“As they scrambled to contain the damage from the hack and regain control of any compromised devices, the spy hunters realized they faced a new kind of threat. In 2016, Russia had used thousands of covert human agents and robot computer programs to spread disinformation referencing the stolen campaign emails of Hillary Clinton, amplifying their effect. Now counterintelligence officials wondered: What chaos could Moscow unleash with thousands of Twitter handles that spoke in real time with the authority of the armed forces of the United States? At any given moment, perhaps during a natural disaster or a terrorist attack, Pentagon Twitter accounts might send out false information. As each tweet corroborated another, and covert Russian agents amplified the messages even further afield, the result could be panic and confusion.”
To anyone who is aware of technology’s pharmakon-character (being poison AND cure simultaneously), instead of naively believing that it is only and exclusively beneficial to the human race, this would come as no surprise. And human beings being what they are – beings primarily driven by desire – it is predictable that, given the electronic communication devices of today (which put them in contact with every domain that triggers their desire), they would attempt to gain access to the information that interests them, only to fall right into the trap of these sophisticated hackers. The result, as Calabresi indicates above, is that when messages coming from the captured Twitter accounts – being sent by the Russian hackers controlling these accounts – are sent to thousands of people on Twitter carrying disinformation, these can sow complete confusion and, depending on the messages, chaos.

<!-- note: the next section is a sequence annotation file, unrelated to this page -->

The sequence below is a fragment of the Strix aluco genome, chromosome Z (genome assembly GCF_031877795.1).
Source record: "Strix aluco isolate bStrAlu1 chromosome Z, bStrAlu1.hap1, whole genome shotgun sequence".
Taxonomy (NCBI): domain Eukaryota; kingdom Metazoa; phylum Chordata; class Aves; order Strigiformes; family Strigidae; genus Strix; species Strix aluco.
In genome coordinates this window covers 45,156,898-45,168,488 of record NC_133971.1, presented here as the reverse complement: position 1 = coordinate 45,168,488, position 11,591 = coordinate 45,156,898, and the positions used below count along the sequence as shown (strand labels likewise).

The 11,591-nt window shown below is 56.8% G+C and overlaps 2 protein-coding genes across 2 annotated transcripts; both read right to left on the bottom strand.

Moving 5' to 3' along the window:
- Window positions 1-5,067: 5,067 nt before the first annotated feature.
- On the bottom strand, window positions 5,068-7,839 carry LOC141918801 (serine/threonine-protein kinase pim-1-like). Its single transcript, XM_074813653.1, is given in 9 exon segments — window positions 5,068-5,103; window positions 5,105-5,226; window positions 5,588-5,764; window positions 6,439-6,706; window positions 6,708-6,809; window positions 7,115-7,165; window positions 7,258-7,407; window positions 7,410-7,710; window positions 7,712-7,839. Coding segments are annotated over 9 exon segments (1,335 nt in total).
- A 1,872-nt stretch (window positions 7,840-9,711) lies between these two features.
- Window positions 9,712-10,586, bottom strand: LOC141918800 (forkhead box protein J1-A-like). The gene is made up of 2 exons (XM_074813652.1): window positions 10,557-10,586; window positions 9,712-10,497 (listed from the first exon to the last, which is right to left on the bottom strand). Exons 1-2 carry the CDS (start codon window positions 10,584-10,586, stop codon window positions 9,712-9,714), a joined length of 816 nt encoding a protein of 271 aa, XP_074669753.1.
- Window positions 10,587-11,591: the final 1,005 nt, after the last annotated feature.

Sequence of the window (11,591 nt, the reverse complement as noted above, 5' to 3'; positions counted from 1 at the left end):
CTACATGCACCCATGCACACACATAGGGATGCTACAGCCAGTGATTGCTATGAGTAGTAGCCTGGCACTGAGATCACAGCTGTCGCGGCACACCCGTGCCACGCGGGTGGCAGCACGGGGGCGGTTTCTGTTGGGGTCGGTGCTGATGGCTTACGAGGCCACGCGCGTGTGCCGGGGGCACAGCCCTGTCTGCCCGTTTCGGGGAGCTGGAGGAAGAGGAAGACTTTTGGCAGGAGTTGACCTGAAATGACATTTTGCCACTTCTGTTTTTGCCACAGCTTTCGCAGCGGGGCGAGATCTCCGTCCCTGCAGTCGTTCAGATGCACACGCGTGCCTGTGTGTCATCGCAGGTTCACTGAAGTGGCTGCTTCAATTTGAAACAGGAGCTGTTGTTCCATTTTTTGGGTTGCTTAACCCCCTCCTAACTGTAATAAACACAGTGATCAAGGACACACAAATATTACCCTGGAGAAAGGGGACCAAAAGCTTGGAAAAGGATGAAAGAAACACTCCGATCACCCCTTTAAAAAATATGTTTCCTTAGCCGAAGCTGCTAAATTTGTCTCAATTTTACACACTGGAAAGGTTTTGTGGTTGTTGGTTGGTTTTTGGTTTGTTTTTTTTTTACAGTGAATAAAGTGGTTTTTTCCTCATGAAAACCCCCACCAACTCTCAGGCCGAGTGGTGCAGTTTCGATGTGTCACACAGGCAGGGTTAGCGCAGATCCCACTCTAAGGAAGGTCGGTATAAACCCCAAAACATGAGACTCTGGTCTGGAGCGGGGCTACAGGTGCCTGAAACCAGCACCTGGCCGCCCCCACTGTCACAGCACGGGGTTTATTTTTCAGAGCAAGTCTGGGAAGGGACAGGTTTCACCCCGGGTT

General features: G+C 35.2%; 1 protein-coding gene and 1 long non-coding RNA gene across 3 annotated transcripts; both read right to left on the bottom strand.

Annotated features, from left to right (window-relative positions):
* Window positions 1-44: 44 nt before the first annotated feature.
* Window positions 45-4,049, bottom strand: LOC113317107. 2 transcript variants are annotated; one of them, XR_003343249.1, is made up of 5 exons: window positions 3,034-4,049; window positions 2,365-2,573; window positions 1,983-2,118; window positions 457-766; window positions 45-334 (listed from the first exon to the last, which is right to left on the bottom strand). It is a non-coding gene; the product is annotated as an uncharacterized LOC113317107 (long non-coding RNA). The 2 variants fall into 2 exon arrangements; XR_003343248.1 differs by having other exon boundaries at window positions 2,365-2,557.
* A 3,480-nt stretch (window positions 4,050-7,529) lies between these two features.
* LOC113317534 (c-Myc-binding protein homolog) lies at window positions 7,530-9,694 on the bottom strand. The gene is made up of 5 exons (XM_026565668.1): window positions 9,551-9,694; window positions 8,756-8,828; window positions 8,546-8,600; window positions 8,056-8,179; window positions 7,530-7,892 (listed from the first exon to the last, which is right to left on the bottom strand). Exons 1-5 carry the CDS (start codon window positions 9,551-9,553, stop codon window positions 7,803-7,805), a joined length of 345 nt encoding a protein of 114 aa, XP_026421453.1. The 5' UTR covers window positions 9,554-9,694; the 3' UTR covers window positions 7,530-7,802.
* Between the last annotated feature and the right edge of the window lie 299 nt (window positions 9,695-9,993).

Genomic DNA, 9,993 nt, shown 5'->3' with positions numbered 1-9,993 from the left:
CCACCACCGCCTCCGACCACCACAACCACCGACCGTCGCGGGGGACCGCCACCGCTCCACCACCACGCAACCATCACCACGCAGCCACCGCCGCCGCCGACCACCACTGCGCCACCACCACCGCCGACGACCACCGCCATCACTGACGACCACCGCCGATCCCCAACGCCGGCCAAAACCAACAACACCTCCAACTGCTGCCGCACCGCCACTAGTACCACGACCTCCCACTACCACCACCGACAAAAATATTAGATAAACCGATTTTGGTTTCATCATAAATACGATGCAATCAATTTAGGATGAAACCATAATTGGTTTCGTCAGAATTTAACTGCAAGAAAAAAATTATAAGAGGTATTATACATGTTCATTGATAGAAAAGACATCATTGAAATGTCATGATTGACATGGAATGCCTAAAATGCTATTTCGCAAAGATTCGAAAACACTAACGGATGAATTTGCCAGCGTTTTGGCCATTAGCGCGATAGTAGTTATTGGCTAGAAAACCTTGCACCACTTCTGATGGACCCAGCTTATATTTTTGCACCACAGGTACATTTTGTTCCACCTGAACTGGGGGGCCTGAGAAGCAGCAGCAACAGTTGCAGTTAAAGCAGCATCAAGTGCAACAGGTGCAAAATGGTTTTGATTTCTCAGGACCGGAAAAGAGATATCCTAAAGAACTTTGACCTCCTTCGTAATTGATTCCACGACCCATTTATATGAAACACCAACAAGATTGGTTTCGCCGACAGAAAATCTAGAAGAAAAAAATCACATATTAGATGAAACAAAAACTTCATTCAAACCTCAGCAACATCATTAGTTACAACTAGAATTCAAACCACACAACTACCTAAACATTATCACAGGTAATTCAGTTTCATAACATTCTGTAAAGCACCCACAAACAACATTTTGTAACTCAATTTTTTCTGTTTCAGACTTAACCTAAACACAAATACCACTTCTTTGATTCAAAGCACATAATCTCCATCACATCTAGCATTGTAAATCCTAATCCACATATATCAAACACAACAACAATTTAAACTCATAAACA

The irony of this situation should escape no one: the internet and the devices that enable us to use it have been seen as an undiluted blessing for humankind – not by everyone, admittedly; Michael Hardt and Antonio Negri, Sherry Turkle, Bernard Stiegler, as well as Manuel Castells, to mention only a few, harbour no such illusions – but here it becomes abundantly apparent that these “marvellous inventions” are somewhat of a poisoned gift. Small wonder that the phrase “fake news” was coined recently. The problem is that it is not at all easy to distinguish “fake” from “real” news, for the obvious reason that, most of the time, one has to depend on the very same media that are the source of the confusion in the first place, to try and dispel it. Unless one happens, in very few cases, to have access to the sources themselves; but how many people are in that position?
Of course, this “war” that is being waged at present is only one such war – albeit at a very high level of international espionage and influence through disinformation. Much closer to home for most of us there is the war that targets ordinary people and assumes the shape of criminal attempts to infiltrate one’s computer, your e-mails and especially your bank accounts – for obvious reasons – using all kinds of malware, from spy malware to viruses like the recent, appropriately-named WannaCry virus.
From information that is freely available, such cyber-attacks appear to have reached the point where, even if one uses advanced anti-virus software, you can never be sure that the cyber criminals are not one step ahead of your own attempts at securing your device and accounts. Personally, without fail, I run a scan with an updated anti-malware programme immediately before I use internet banking – every time, lest an unwanted electronic enemy has slipped in on the back of an e-mail or through some internet portal.
And I NEVER open any e-mail I don’t recognise, let alone click on a link that I don’t have good reason to trust – even when it originated from a friend’s e-address. We are in a war zone in more than one sense.